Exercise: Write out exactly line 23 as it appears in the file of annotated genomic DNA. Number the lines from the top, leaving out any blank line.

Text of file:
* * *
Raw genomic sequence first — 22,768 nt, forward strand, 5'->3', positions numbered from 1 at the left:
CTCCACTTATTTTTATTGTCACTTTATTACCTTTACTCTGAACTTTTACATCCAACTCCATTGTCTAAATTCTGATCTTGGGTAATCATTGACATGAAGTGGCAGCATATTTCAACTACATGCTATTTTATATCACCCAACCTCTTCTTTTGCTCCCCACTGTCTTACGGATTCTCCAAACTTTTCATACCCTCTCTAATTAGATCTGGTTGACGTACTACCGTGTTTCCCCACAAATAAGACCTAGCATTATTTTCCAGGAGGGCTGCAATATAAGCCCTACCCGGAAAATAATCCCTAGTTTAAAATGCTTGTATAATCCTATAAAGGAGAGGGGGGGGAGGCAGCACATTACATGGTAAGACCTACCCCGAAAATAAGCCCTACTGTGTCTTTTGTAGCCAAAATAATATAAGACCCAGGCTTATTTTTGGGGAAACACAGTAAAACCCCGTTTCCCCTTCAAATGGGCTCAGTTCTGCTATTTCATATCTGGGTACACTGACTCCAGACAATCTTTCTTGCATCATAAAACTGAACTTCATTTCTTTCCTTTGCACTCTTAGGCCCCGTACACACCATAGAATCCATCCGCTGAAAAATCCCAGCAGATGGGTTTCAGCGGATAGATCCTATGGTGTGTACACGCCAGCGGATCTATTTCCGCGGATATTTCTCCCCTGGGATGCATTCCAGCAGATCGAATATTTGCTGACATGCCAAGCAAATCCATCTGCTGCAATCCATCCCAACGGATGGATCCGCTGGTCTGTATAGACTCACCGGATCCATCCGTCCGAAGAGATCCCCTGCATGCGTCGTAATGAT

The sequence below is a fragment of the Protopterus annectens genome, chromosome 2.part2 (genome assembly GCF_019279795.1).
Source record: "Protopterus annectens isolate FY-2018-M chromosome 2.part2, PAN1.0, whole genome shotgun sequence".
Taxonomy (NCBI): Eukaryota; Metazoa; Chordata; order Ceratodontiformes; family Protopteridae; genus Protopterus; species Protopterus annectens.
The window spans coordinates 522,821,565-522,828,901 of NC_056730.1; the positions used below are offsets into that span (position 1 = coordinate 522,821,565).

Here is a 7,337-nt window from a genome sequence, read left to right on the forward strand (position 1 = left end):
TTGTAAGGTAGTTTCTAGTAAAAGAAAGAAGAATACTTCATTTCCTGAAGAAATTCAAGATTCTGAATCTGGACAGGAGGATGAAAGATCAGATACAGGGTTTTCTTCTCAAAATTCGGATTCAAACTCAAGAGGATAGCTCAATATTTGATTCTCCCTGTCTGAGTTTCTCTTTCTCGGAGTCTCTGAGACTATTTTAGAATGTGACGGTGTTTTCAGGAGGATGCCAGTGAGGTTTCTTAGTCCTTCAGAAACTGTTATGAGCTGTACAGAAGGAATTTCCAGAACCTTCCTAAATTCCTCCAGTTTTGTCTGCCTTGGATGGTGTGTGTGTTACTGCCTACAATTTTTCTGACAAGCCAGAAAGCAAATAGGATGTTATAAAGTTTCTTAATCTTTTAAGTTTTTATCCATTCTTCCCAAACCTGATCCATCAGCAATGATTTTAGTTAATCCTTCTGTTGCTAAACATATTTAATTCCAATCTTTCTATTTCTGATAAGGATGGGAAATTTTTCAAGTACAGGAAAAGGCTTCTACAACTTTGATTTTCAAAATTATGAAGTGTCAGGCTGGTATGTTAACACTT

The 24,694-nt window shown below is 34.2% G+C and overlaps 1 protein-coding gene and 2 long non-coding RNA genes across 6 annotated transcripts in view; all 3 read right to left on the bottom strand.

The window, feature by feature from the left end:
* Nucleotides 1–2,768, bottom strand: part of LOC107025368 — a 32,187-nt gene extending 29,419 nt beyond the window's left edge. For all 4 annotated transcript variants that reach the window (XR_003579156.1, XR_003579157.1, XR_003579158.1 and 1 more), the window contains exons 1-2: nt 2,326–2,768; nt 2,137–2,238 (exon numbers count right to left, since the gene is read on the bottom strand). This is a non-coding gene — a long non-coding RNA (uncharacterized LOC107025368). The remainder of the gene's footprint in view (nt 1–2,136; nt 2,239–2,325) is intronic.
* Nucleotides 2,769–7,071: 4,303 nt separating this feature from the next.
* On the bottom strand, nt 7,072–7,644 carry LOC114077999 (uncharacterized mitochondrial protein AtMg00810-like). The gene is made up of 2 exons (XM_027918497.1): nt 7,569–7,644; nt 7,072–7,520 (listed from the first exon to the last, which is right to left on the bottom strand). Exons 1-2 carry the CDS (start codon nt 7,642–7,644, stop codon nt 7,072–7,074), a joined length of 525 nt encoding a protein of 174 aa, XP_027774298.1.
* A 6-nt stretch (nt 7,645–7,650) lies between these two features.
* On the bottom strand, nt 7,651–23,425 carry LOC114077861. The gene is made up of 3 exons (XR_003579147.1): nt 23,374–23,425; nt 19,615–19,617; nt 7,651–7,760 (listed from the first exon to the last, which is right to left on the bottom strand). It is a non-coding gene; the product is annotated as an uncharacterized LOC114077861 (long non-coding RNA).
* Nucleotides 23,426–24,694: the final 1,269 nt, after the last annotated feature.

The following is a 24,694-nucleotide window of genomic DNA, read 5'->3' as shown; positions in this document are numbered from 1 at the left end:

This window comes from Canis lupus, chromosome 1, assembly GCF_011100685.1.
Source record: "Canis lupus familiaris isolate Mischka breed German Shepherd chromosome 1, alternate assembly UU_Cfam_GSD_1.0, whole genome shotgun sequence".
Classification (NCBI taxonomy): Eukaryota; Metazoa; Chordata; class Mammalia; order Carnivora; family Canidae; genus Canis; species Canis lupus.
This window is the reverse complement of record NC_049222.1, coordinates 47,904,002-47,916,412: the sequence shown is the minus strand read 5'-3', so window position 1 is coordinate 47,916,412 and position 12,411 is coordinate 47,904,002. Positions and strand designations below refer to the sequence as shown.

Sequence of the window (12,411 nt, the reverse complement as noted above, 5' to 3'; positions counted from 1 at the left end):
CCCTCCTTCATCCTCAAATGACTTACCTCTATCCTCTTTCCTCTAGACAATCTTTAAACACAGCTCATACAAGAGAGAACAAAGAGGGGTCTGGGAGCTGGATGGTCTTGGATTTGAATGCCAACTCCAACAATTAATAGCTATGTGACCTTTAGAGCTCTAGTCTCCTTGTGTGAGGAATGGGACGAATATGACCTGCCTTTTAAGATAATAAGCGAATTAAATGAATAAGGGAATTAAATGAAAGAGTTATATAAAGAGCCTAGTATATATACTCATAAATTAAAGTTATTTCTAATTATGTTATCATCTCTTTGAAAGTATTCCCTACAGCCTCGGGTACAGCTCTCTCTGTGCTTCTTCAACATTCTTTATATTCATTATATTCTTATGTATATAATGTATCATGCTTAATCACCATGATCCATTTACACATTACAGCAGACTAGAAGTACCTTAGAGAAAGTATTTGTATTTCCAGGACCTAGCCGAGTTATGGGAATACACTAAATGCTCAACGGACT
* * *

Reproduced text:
CCCTCCTTCATCCTCAAATGACTTACCTCTATCCTCTTTCCTCTAGACAATCTTTAAACACAGCTCATACAAGAGAGAACAAAGAGGGGTCTGGGAGCTGGATGGTCTTGGATTTGAATGCCAACTCCAACAATTAATAGCTATGTGACCTTTAGAGCTCTAGTCTCCTTGTGTGAGGAATGGGACGAATATGACCTGCCTTTTAAGATAATAAGCGAATTAAATGAATAAGGGAATTAAATGAAAGAGTTATATAAAGAGCCTAGTATATATACTCATAAATTAAAGTTATTTCTAATTATGTTATCATCTCTTTGAAAGTATTCCCTACAGCCTCGGGTACAGCTCTCTCTGTGCTTCTTCAACATTCTTTATATTCATTATATTCTTATGTATATAATGTATCATGCTTAATCACCATGATCCATTTACACATTACAGCAGACTAGAAGTACCTTAGAGAAAGTATTTGTATTTCCAGGACCTAGCCGAGTTATGGGAATACACTAAATGCTCAACGGACT